The generous public response to a bullied Syrian schoolboy has shown the “true spirit of Britain”, Prime Minister Theresa May has said.
Mrs May described the attack on the 15-year-old refugee as “absolutely terrible” and said her thoughts were with him.
Footage of the boy being attacked and threatened with drowning at his school in Huddersfield provoked a flood of sympathy after being shared on social media.
An online appeal set up to help the family topped £130,000 in 24 hours and football stars from Huddersfield Town invited the boy to be their guest at a Premier League game.
Asked about the incident during her visit to the G20 summit in Argentina, Mrs May said: “I thought it was absolutely terrible ... what (he) went through. Our thoughts are with him.
“But I think if you look at what happened, the real spirit of Britain came in the response of the British people to that incident.
“As you say, most people were sickened and angered by it. The huge response of support ... that we have seen from the British people shows our true spirit and shows we are a welcoming people.”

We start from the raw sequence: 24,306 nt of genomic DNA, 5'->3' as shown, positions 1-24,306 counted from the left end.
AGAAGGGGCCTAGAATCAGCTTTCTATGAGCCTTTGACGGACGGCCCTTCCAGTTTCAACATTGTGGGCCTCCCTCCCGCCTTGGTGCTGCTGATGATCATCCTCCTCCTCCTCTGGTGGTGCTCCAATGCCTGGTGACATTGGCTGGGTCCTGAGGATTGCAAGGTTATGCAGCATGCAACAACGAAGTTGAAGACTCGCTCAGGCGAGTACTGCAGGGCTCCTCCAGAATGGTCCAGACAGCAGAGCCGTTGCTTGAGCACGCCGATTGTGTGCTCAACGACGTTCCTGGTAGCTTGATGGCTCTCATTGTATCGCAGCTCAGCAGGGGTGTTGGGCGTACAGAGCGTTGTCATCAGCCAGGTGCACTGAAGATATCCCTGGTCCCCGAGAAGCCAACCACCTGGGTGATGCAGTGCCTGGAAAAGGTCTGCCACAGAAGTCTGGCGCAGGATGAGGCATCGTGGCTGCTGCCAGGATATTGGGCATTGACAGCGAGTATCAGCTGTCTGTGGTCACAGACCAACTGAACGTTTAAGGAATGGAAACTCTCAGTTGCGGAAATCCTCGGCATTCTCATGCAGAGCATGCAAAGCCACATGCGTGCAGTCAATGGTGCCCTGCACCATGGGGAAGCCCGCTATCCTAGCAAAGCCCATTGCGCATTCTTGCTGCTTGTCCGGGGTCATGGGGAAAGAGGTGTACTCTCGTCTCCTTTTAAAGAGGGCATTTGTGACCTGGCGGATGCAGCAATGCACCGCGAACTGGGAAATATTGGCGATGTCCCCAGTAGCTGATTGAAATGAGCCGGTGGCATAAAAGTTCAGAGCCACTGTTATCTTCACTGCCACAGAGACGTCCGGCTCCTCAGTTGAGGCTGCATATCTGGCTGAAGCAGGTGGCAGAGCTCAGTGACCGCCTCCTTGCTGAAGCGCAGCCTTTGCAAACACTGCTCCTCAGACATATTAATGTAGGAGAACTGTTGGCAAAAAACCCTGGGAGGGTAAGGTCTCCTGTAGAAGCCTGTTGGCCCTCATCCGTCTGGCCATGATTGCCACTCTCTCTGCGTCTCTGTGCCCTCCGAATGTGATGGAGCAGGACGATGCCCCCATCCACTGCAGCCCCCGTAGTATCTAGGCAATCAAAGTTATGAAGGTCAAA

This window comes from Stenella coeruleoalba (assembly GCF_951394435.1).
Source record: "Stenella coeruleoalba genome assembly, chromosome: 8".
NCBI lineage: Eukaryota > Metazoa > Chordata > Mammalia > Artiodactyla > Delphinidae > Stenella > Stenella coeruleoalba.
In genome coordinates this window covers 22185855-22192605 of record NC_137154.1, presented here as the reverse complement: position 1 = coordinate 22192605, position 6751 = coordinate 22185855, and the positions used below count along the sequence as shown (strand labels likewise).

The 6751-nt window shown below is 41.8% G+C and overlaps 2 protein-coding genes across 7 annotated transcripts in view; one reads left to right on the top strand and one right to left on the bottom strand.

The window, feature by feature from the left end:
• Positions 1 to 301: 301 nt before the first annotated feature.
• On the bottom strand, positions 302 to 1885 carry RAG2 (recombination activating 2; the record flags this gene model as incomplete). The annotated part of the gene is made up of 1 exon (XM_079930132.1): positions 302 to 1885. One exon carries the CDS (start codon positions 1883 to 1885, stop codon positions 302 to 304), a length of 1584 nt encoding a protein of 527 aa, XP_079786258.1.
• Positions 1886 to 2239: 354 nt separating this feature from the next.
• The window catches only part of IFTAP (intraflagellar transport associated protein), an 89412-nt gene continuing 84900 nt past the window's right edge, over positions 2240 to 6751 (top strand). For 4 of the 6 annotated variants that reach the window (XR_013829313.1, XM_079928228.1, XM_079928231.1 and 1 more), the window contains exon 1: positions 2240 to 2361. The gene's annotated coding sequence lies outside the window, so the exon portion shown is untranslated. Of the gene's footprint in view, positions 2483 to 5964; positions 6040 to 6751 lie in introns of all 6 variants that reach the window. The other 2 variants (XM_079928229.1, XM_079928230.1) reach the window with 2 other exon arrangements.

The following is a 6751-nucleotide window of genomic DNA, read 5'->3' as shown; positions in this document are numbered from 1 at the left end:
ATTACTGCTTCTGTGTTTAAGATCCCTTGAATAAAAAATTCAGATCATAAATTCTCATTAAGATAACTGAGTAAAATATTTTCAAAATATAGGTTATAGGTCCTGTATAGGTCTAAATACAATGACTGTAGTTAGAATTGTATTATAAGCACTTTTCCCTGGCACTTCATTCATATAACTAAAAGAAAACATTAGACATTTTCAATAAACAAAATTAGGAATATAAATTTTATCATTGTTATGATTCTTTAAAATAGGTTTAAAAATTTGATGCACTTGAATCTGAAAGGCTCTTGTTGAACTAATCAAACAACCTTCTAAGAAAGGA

The teenager thanked well-wishers for their support after arriving at Almondbury Community School with his father on Thursday.
His father said he did not want to give interviews to waiting media but, as they left, the teenager just said “thanks for everything” before getting into a waiting car.
The emergence of the video was followed by further footage of what was said to be the boy’s sister being physically abused at the same school.
A 16-year-old boy has been interviewed over the attack on the boy, and reported for summons for an offence of assault ahead of a youth court appearance.
The boy was questioned by police over the footage in which the 15-year-old victim, with his arm in a cast, is thrown to the ground.
He is dragged to the floor by his neck before his attacker says, “I’ll drown you”, while forcing water from a bottle into his mouth.
The teenage victim told ITV News on Tuesday: “I woke up at night and just started crying about this problem. They think I’m different, different from them.
“I don’t feel safe at school. Sometimes I say to my dad, ‘I don’t want to go to school any more’.
“I was just crying and I didn’t do nothing because I respect the school rules.”